Three weeks ago, at our first Appleton farmers’ market, Polly and I could not sell a head of Concept lettuce to save our lives. Our Magenta lettuce heads sold fine, and the gleaming, vibrant radishes flew out to the hands and bags of gushing customers, but the Concept sat sadly on the top shelf of our market display, drooping dejectedly. The difference was subtle, but Polly explained that they had sat in the field a touch too long after harvest, and they could not hold up as well to the strain of the market table.
The following week, our crisp, erect Concept heads met gleeful enthusiasm — selling in swarms while the slightly blemished, yellow-leaf radish bunches stagnated in their display. Our customers, consciously or subconsciously, have demonstrated an exceptional discernment of quality – differentiating the pristine from the merely fresh. This is the difference between sale and no sale, and it’s up to us to make up the difference.
It comes down to the harvest and it comes down to the pack – two tasks demanding the ultimate mindfulness and focus. An unexpected distraction or lapse in concentration can turn a $50.00 crate of bunchable radishes to unsaleable seconds, and the transition from field to cooler requires diligence and coordination. Harvest days are serious business. With all that we’ve invested in the plants by the time of maturity – in seeds, trays, potting soil, compost, field space, water and labor – we can ill afford to let them go valueless.
So on our harvest days we’ve got teams of Sand Risers and workshares in the pack shed sorting, washing and bunching. It’s the workshares’ right and privilege to socialize and get distracted, and our duty to establish standards and maintain quality control. Monica is the best at this, and she rules the pack shed with an iron fist.
She was gone on Monday, however, so I oversaw a crew of workshares clipping, washing and bunching green onions. Quality control is neither my strength nor area of comfort, and given some of our early quality control issues, I micromanaged the scene intensively – sending back small bunches and binning them only at pristine cleanliness. If someone was to be responsible for a dissatisfied wholesale or CSA customer, it wasn’t going to be me.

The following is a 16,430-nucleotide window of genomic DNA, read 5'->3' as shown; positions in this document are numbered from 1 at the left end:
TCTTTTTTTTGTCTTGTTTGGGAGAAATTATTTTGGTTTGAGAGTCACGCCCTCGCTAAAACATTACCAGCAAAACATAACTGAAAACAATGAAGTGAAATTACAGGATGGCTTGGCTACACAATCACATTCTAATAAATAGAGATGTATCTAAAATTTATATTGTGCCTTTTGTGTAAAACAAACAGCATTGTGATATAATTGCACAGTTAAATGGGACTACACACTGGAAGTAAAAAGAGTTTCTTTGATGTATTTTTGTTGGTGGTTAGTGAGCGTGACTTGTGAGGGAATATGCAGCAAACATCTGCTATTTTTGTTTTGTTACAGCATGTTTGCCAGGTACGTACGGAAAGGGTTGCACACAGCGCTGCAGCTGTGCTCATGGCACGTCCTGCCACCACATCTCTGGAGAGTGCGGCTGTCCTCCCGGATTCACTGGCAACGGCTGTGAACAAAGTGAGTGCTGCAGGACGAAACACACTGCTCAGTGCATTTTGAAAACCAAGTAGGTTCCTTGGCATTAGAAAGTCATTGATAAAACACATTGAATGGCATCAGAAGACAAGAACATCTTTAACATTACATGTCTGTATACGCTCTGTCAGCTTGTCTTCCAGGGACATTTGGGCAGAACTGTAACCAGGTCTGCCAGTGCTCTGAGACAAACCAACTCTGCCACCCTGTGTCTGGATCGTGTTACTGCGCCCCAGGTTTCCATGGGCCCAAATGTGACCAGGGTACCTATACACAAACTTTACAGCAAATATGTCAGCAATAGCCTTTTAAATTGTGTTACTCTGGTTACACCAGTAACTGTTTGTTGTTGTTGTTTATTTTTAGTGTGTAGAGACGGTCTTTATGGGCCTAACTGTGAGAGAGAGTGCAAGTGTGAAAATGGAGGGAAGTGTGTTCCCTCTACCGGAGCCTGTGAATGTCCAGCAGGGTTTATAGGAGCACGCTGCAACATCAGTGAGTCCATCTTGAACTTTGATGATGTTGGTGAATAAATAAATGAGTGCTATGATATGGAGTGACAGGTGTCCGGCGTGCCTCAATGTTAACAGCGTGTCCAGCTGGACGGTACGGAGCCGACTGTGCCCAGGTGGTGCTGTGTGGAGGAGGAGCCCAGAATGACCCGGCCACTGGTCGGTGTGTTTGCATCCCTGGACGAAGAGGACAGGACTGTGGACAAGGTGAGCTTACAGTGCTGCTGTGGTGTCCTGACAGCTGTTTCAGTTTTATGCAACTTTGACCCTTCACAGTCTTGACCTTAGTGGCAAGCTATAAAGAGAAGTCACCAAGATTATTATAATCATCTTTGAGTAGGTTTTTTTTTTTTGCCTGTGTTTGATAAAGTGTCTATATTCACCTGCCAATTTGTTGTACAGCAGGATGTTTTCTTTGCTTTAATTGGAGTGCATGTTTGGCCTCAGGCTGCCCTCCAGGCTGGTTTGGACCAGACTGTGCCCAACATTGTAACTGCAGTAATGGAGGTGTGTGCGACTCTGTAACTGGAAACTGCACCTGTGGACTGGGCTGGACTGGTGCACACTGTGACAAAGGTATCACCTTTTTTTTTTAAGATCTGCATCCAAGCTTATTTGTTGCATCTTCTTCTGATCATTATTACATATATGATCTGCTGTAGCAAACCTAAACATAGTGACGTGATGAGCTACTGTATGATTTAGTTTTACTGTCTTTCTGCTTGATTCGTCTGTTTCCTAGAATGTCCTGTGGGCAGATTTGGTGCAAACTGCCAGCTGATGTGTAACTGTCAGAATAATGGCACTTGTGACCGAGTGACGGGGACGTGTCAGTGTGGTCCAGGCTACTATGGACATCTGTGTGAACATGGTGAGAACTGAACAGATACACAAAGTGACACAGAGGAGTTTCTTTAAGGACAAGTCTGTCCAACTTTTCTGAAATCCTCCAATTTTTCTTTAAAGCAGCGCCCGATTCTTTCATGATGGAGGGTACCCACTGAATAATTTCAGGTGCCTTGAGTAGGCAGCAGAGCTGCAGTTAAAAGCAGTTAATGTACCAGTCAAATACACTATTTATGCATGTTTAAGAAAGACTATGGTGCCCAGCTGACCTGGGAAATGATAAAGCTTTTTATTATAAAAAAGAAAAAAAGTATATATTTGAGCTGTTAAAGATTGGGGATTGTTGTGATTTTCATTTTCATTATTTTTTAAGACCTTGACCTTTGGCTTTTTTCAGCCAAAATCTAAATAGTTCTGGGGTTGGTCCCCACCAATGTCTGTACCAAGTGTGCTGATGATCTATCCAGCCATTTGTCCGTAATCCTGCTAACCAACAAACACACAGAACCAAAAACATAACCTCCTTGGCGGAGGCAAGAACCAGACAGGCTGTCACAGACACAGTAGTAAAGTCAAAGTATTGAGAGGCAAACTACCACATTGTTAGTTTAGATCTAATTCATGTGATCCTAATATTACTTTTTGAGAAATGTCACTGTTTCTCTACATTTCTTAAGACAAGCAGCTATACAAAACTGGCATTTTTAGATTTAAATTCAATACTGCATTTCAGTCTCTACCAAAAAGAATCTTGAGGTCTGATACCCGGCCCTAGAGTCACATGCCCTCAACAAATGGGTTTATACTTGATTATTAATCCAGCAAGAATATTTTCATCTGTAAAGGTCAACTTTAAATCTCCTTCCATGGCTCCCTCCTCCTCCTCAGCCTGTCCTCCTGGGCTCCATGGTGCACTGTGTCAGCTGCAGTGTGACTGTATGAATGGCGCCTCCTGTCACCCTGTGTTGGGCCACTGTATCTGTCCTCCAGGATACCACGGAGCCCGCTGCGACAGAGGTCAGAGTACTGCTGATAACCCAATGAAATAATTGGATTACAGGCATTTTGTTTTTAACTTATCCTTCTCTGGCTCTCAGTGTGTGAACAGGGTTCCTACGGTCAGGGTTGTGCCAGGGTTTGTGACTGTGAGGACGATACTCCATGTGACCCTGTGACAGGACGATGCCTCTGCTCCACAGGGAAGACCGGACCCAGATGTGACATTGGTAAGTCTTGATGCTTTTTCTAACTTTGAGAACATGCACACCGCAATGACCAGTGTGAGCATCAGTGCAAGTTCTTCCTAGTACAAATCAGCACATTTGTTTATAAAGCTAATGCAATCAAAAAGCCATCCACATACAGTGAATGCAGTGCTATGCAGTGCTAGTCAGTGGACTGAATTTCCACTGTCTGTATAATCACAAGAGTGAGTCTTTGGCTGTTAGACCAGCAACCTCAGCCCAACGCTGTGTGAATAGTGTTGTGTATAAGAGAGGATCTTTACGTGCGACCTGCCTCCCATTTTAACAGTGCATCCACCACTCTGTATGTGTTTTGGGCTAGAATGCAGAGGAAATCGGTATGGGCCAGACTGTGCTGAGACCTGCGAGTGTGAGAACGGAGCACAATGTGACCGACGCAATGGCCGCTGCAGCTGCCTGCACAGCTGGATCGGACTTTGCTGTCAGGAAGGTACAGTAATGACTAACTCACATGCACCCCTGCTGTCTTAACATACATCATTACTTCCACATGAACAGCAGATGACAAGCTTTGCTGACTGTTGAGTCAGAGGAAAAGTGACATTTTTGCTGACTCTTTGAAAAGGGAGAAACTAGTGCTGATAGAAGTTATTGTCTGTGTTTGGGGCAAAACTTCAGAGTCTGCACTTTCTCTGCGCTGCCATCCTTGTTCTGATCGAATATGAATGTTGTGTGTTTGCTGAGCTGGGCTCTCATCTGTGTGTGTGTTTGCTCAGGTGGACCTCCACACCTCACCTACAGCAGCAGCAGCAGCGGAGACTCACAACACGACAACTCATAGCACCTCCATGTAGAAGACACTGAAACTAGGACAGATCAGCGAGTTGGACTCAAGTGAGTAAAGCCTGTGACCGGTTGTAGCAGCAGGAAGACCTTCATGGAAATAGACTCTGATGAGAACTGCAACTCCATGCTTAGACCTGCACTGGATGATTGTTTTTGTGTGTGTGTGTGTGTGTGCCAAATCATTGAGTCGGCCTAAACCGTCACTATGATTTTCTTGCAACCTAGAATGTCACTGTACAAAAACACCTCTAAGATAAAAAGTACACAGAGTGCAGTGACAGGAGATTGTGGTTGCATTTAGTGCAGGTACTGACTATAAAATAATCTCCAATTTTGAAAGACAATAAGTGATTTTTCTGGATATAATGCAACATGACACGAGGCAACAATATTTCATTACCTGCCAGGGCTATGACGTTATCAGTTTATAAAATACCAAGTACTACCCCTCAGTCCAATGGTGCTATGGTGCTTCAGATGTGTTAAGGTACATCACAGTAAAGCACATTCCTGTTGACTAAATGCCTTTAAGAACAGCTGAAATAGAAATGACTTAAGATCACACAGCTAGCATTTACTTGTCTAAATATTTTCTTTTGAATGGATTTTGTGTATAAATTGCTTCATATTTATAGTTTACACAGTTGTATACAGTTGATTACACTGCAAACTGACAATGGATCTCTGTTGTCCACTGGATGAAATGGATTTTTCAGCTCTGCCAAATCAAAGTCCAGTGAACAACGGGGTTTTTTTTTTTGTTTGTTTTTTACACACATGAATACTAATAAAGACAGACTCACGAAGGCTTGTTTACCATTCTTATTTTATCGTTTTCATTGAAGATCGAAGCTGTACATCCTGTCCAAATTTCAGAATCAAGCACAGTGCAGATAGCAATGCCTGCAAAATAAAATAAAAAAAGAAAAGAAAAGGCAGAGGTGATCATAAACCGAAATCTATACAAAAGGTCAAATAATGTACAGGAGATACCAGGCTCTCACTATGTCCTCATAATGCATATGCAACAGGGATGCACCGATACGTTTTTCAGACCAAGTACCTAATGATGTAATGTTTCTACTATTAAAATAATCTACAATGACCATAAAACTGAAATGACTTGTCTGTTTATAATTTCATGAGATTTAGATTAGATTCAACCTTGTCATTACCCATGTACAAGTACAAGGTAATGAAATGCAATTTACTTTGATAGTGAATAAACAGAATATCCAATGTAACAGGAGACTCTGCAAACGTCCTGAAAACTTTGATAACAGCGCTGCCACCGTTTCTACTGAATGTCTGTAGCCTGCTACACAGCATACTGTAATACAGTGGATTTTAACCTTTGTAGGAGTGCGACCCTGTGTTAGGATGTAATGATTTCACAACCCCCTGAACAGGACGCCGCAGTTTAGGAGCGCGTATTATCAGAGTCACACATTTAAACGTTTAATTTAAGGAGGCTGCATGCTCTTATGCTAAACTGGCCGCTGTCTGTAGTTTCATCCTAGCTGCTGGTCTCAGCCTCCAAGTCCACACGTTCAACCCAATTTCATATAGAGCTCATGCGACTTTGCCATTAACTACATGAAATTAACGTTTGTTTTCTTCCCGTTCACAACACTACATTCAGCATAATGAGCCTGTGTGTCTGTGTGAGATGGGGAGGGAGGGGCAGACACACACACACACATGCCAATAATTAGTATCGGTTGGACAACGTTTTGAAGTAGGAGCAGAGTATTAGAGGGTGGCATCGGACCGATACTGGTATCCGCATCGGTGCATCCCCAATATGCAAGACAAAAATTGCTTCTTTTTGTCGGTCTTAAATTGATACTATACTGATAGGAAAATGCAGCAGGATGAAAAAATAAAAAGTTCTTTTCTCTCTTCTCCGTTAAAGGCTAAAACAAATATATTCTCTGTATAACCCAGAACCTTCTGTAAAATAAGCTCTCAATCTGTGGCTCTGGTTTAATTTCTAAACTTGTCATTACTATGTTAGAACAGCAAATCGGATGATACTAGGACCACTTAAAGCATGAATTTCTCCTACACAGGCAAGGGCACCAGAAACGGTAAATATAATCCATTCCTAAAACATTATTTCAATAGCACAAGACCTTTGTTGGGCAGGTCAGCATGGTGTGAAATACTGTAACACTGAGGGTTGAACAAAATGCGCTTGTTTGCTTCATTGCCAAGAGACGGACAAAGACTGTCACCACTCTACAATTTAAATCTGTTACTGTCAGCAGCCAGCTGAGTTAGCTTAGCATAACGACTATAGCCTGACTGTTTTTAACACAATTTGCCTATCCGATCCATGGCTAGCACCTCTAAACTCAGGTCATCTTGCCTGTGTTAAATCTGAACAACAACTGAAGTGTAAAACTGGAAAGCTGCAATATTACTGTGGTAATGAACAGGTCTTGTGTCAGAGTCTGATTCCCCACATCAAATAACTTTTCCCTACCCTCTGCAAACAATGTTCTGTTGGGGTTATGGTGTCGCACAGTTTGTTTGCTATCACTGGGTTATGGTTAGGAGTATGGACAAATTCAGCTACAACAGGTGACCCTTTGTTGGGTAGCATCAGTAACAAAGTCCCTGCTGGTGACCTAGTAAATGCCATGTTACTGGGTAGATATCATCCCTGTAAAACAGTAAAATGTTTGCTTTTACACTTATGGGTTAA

And we’ve had our share of issues thus far. My brother got some limp, haphazard rhubarb in his first CSA box; my wife found a dirty bunch of green onions; we accidentally shorted the Coop ½ lb of kale, and, but for Polly’s diligence, we’d have delivered a wholesale order far short of our acceptable standard on many fronts. Most everything we’ve packed has been up to standard, however, and our CSA and wholesale members have been largely satisfied, with a great deal of bounty ahead. These are the early-season woes, and we’ve got no choice but to put them behind us.
On Tuesday, I worked on the CSA/wholesale pack. After getting the workshares set up bagging CSA peas and greens, I worked with Ed on packing the Coop order. Pulling our green onions from the cooler, we got to work sending the best and brightest out to our beloved local grocer. It’s unnervingly difficult to count to 30 with another person, however (especially when that person happens to be Ed Robitaillie) and we unboxed and recounted no less than three times, eventually reaching our elementary goal of counting to 30 as we put items in a box.
Later on, at the Coop, I looked upon the pristinely clean, fresh, hearty bunches of green onions on the shelf beneath our logo. They looked wonderful, and I was proud. It had, however, taken all the focus and attention that we had at every stage along the way. It always does.